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Oil: Venezuela, Mexico Need Reform

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Pemex and PDVSA should learn from Brazil's Petrobras, which is setting new records in oil production.

BY MARIFELI PEREZ-STABLE
AND CHRISTIAN GOMEZ
Latin America Advisor

WASHINGTON, DC — On January 3, crude oil futures broke $100 a barrel for the first time ever. While prices have cooled since then, falling below $90 a barrel on January 16, worldwide demand for oil shows no signs of abating.

Although high oil prices have led to soaring government revenues for the main oil-producing countries in Latin America, continued high prices will affect each country differently. The main factor is the behavior of national oil companies. Mexico will not stand to take advantage of the boom in oil prices. Increased oil revenues, which represent 35 percent of public spending, helped Mexico grow 3.5 percent in 2007, the highest rate since 1989. Nevertheless, Pemex, the state oil monopoly, is in dire financial and technological straits. Production is declining and may have already peaked, due to a lack of investment and exploration. Some analysts predict that Mexico might become a net oil importer in 10 years. Opening up the oil sector to foreign companies requires a change in the Constitution—a daunting political fight on the immediate horizon for President Felipe Calderon.

PDVSA: FALLING PRODUCTION

Despite claims to the contrary, Venezuela's PDVSA has also seen a fall in output. On January 7, El Universal reported that in 2007 oil production was 680,000 barrels per day (bpd) lower than the goal set by PDVSA's 2012 strategic plan, and 430,000 bpd lower than the 2007 national budget estimate. High oil prices have fueled President Hugo Chavez's domestic and international spending sprees, but increased spending will become unsustainable should prices fall, as no significant new oil reserves have been discovered. The likelihood of such discoveries has declined as Chavez has nationalized projects owned by foreign oil companies. While increased oil revenues led to 8.4 percent growth last year, inflation was 22.5 percent, the highest in the region.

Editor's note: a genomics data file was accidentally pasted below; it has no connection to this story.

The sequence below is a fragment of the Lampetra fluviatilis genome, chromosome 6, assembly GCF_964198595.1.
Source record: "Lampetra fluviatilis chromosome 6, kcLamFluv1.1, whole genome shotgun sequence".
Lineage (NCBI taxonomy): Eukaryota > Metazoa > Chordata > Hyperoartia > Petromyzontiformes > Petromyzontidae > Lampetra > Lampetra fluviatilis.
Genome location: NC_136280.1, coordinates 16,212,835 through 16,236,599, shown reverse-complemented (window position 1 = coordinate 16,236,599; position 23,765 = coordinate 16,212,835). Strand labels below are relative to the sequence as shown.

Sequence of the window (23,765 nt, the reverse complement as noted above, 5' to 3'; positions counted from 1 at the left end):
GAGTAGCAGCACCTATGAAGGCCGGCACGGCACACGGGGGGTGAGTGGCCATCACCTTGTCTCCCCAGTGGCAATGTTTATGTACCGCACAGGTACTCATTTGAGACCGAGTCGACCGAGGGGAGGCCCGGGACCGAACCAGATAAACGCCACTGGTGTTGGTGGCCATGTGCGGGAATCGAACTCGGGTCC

Pemex and PDVSA might serve to learn from Brazil's Petrobras, which recently set a daily production record of just over 2 million barrels. Two reasons explain Petrobras' higher oil output. In 1997, Petrobras opened exploration and production to competition from outside companies. Since 2000, it has sold shares in the New York and Sao Paulo stock markets. Today, about 60 percent of total equity belongs to outside shareholders. The company has developed technological expertise in deepwater drilling. The Tupi deepwater field, discovered in November, is estimated to hold between five and eight billion barrels, representing the world's biggest oil find in the last eight years.

TALK IS NOT ENOUGH

On January 14, Calderon, Chavez, and Brazilian President Luiz Inacio Lula da Silva met in Guatemala City at the inauguration of Guatemalan President Alvaro Colom. "One day, oil is going to run out," said Chavez. "We were talking ... looking for a way to become partners, to form an alliance ... to create new ways of cooperating to increase reserves." Chavez's moment of prescience aside, cooperation will not be enough to weather a potential fiscal crisis—with implications for the regional economy—should prices fall without needed reforms in Mexico and Venezuela.

Marifeli Pérez-Stable is Vice President for Democratic Governance at the Inter-American Dialogue. Christian Gómez is a Program Assistant at the Dialogue. Republished with permission from the Inter-American Dialogue's daily Latin America Advisor newsletter. 

 

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